Current research has demonstrated that sociopolitical-related stressors, such as divisive political elections and national policy changes, may negatively impact psychological and physical well-being. For example, the recent 2016 U.S. presidential election has been connected to heightened levels of avoidance, intrusion symptoms, and stress biomarkers in young adults (Hagan et al, 2018; Hoyt et al, 2018). Past literature indicates that young adults lacking the resources to cope with life stressors are more vulnerable to psychological problems (Hunt & Eisenberg, 2010).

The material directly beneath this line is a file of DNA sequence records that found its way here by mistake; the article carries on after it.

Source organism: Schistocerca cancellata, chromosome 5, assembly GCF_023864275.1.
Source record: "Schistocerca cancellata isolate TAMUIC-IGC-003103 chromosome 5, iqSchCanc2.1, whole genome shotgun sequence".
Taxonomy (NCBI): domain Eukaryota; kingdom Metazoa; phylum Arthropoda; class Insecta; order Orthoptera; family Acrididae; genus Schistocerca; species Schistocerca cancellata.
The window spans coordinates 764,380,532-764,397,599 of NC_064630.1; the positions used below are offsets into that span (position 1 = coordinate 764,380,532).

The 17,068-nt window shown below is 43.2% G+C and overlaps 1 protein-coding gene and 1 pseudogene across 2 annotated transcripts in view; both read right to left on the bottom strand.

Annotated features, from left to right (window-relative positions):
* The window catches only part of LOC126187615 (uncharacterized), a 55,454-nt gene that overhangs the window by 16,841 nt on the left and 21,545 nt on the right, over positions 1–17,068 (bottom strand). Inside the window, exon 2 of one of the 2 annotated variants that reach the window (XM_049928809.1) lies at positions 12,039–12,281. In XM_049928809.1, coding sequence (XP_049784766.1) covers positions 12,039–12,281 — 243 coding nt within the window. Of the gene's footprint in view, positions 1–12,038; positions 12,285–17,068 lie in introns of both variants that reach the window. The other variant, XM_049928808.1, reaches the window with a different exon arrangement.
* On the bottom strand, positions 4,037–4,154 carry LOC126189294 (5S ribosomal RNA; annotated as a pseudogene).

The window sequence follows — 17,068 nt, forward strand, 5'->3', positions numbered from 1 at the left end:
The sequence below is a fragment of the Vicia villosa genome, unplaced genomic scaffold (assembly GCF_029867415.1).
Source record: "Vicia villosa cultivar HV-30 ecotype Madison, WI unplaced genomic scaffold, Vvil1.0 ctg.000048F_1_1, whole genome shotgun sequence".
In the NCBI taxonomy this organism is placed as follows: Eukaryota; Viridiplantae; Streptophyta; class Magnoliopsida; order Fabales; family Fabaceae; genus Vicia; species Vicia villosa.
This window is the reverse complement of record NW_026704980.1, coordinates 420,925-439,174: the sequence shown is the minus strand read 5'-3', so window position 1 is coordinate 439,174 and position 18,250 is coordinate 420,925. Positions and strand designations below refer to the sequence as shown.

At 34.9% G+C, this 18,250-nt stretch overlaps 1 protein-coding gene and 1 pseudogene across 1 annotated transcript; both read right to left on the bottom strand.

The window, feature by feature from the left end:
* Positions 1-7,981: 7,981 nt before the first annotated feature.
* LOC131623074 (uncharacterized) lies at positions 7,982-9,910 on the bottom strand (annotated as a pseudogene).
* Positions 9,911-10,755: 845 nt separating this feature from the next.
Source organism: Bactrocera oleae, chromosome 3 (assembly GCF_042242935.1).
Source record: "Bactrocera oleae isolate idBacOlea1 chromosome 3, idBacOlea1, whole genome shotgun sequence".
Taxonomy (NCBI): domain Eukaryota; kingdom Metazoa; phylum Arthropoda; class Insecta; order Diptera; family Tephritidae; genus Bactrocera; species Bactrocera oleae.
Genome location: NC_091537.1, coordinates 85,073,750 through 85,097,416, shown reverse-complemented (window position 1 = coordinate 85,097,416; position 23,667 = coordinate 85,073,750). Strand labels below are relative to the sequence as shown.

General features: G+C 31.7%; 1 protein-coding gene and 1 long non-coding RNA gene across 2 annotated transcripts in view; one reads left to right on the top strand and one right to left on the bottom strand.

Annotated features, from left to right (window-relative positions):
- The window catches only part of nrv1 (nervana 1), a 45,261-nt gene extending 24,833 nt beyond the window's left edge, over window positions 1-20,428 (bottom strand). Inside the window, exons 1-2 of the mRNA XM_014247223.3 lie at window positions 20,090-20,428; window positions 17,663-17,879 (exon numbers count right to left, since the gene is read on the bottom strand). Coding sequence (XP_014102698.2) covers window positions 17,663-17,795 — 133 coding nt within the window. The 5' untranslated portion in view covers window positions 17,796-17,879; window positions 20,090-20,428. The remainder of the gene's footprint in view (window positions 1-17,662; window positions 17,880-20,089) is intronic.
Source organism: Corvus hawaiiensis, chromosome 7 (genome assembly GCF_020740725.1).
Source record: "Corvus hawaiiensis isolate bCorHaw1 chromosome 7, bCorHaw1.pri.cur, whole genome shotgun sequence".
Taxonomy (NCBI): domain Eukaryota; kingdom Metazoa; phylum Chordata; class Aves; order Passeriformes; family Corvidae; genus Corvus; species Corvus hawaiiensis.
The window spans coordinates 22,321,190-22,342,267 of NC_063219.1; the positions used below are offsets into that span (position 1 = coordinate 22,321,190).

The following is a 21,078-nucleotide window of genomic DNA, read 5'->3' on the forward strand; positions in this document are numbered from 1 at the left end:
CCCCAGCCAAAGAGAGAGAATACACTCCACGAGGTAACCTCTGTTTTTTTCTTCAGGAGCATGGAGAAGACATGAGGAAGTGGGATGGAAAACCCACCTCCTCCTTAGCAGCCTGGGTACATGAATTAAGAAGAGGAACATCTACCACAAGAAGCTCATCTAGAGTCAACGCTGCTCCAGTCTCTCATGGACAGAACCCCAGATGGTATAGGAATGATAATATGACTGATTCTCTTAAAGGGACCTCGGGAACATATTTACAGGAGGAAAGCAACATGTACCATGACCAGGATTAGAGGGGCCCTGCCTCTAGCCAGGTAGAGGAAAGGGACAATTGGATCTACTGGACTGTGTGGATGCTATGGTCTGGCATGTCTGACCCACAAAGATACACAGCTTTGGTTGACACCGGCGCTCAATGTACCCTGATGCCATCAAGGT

Young adults with a history of early life adversity and/or with lower levels of coping efficacy may have been more impacted by the election. The current study found that a history of childhood adversity was associated with significantly greater election-related intrusion and avoidance symptoms and that greater young adult coping efficacy was associated with lower election-related traumatic symptomatology, controlling for satisfaction with the election results and the impact of the election on close relationships; however, when considered together, coping efficacy was not associated with lower avoidance, specifically, among young adults with a history of high adversity.